In 2015, KfW and AidData collaborated to conduct an impact evaluation of the effects on deforestation of the Demarcation of Indian Territories Project (PPTAL), which was implemented between 1995 and 2008 in Brazil. We consider that the impact of demarcation might vary by the deforestation pressures faced by a given community and so incorporate distance to human threats and the deforestation frontier into the analytical models and identify high-pressure lands using pre-PPTAL trends in NDVI and other covariates. Using several decades of remotely-sensed satellite data as the outcome, the evaluation finds no statistically significant effects of PPTAL on forest cover. As a follow-up to examining the effects of demarcation on deforestation, we conduct a second round of research to explore both the potential effects of indigenous land conflict levels on deforestation, as well as whether demarcation reduced land conflict levels. We find evidence that demarcation reduced the incidence of land conflict among those communities supported early on in the PPTAL project (between 1995 and 2003), but do not find that these reductions in land conflict led to subsequent reductions in deforestation. Protecting the communal territories of indigenous peoples can lessen the incidence of land-related conflicts experienced by these communities. PPTAL provided effective support protecting the human rights of more than 100 indigenous communities. Our results suggest that these effects do not occur overnight but materialize over years and even decades after these rights are formalized.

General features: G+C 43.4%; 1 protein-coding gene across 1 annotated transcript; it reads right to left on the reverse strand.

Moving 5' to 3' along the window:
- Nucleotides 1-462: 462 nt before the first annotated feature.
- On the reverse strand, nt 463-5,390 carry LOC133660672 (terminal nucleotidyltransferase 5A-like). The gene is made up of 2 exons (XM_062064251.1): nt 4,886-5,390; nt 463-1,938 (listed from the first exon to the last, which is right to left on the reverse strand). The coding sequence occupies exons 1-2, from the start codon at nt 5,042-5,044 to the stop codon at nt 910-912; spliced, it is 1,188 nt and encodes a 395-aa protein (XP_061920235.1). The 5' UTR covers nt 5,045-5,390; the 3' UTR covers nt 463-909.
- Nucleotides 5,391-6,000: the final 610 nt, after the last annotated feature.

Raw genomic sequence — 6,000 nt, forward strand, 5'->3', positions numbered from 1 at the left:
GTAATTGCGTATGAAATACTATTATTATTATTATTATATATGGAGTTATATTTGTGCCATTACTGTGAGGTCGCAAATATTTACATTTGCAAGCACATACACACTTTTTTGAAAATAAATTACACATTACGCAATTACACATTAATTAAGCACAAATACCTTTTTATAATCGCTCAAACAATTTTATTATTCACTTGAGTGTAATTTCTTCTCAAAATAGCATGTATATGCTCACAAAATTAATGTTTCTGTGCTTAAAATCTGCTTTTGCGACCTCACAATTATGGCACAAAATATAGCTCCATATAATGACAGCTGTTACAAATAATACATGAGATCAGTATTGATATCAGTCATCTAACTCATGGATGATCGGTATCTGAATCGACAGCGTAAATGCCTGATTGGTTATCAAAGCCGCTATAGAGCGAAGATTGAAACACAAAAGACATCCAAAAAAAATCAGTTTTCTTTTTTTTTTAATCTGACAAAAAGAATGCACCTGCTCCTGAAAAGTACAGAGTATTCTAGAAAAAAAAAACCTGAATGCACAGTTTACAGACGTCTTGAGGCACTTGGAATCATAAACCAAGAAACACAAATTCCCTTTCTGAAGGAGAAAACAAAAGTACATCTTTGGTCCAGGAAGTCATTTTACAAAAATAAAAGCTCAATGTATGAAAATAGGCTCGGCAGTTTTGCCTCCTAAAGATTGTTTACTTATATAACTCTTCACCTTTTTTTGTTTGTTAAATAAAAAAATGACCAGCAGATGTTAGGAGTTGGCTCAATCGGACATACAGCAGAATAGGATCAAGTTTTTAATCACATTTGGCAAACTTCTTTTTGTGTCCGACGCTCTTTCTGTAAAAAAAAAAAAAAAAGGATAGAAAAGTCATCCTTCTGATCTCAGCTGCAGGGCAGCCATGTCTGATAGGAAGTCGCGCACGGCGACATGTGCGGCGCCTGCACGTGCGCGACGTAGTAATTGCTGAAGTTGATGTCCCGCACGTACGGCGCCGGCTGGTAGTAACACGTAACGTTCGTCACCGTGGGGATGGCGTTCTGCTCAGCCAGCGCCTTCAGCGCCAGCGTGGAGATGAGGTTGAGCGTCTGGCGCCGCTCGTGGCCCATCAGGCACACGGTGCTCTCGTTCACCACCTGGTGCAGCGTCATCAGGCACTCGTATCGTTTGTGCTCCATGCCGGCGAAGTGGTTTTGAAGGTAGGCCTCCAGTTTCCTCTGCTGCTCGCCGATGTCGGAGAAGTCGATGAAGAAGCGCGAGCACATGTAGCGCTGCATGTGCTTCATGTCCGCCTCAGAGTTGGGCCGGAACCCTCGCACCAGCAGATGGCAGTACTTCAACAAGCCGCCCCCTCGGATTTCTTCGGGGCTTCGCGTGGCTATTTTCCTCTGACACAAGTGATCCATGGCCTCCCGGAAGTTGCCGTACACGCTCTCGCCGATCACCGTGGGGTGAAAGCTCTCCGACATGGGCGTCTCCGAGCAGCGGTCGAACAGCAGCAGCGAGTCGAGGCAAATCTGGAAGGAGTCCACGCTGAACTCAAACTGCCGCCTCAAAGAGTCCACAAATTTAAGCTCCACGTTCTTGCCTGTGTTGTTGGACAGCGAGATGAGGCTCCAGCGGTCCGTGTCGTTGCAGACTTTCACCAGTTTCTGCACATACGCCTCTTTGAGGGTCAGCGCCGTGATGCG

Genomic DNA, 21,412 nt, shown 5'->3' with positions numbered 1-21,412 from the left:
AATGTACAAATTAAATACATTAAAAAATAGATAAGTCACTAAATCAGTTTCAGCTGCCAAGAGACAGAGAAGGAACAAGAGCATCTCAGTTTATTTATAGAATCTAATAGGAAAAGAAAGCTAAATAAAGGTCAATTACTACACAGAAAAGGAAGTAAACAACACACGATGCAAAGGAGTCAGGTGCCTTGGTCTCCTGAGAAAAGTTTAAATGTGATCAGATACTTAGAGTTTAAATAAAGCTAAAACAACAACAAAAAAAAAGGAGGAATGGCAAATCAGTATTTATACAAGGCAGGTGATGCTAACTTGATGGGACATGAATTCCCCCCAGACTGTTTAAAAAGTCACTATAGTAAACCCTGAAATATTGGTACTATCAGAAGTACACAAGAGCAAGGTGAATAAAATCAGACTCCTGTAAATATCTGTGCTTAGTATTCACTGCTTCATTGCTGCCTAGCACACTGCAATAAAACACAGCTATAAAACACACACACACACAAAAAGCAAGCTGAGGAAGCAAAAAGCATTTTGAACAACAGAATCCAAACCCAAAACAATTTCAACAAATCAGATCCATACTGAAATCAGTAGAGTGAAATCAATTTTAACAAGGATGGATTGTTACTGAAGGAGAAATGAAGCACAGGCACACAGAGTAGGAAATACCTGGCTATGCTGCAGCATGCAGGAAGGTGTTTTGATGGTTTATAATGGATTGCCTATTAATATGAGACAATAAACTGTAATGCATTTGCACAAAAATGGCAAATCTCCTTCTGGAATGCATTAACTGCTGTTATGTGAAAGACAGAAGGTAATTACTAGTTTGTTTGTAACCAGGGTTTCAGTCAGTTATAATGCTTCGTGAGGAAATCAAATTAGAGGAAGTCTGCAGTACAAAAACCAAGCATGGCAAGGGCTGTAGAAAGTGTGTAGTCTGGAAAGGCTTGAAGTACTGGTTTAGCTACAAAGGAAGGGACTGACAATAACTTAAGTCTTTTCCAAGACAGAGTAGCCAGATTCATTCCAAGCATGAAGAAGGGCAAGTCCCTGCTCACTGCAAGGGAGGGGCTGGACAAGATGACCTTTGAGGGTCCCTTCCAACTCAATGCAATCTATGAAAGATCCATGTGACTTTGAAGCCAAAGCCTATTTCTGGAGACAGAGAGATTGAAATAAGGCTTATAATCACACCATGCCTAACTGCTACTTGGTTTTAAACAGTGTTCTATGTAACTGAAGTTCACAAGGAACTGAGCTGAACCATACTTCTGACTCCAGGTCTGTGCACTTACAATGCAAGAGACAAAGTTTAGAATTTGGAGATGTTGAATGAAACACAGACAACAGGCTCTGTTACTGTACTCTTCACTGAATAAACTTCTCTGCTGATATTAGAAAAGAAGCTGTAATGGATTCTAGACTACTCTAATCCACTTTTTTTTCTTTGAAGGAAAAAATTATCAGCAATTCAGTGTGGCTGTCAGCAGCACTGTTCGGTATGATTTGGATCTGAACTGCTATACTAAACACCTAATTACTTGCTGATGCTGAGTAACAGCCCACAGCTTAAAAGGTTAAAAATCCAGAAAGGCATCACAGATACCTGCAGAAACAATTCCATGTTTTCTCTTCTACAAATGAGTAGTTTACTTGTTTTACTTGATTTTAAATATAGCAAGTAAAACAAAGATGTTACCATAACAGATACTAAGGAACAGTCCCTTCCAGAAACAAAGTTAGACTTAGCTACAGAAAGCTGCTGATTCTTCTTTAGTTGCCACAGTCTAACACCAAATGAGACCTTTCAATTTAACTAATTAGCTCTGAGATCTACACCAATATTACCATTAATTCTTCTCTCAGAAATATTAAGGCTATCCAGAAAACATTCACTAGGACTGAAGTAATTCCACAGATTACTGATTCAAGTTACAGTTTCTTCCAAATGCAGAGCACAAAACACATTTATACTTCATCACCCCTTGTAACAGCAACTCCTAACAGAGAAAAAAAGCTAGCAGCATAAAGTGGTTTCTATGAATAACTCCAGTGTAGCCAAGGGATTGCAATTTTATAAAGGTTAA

Funding: This work was supported by the evaluation department of KfW Development Bank.